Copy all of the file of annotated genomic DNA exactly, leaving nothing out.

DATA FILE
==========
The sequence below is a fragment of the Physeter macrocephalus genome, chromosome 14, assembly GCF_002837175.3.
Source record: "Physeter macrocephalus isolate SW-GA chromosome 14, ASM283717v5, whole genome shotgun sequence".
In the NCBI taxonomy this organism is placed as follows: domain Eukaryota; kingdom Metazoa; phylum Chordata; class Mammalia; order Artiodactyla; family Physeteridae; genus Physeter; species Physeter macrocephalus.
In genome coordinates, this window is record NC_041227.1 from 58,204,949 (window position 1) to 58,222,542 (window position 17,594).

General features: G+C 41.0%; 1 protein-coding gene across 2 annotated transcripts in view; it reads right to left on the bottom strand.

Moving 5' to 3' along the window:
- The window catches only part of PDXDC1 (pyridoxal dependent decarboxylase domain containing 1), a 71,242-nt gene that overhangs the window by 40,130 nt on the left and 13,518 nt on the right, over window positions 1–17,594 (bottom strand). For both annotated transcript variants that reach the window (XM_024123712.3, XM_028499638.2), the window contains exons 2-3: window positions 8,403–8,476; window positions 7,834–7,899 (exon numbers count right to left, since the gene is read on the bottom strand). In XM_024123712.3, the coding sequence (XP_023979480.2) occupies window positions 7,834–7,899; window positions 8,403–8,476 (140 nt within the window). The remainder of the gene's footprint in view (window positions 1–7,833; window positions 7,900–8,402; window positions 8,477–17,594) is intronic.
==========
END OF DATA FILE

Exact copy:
The sequence below is a fragment of the Physeter macrocephalus genome, chromosome 14, assembly GCF_002837175.3.
Source record: "Physeter macrocephalus isolate SW-GA chromosome 14, ASM283717v5, whole genome shotgun sequence".
In the NCBI taxonomy this organism is placed as follows: domain Eukaryota; kingdom Metazoa; phylum Chordata; class Mammalia; order Artiodactyla; family Physeteridae; genus Physeter; species Physeter macrocephalus.
In genome coordinates, this window is record NC_041227.1 from 58,204,949 (window position 1) to 58,222,542 (window position 17,594).

General features: G+C 41.0%; 1 protein-coding gene across 2 annotated transcripts in view; it reads right to left on the bottom strand.

Moving 5' to 3' along the window:
- The window catches only part of PDXDC1 (pyridoxal dependent decarboxylase domain containing 1), a 71,242-nt gene that overhangs the window by 40,130 nt on the left and 13,518 nt on the right, over window positions 1–17,594 (bottom strand). For both annotated transcript variants that reach the window (XM_024123712.3, XM_028499638.2), the window contains exons 2-3: window positions 8,403–8,476; window positions 7,834–7,899 (exon numbers count right to left, since the gene is read on the bottom strand). In XM_024123712.3, the coding sequence (XP_023979480.2) occupies window positions 7,834–7,899; window positions 8,403–8,476 (140 nt within the window). The remainder of the gene's footprint in view (window positions 1–7,833; window positions 7,900–8,402; window positions 8,477–17,594) is intronic.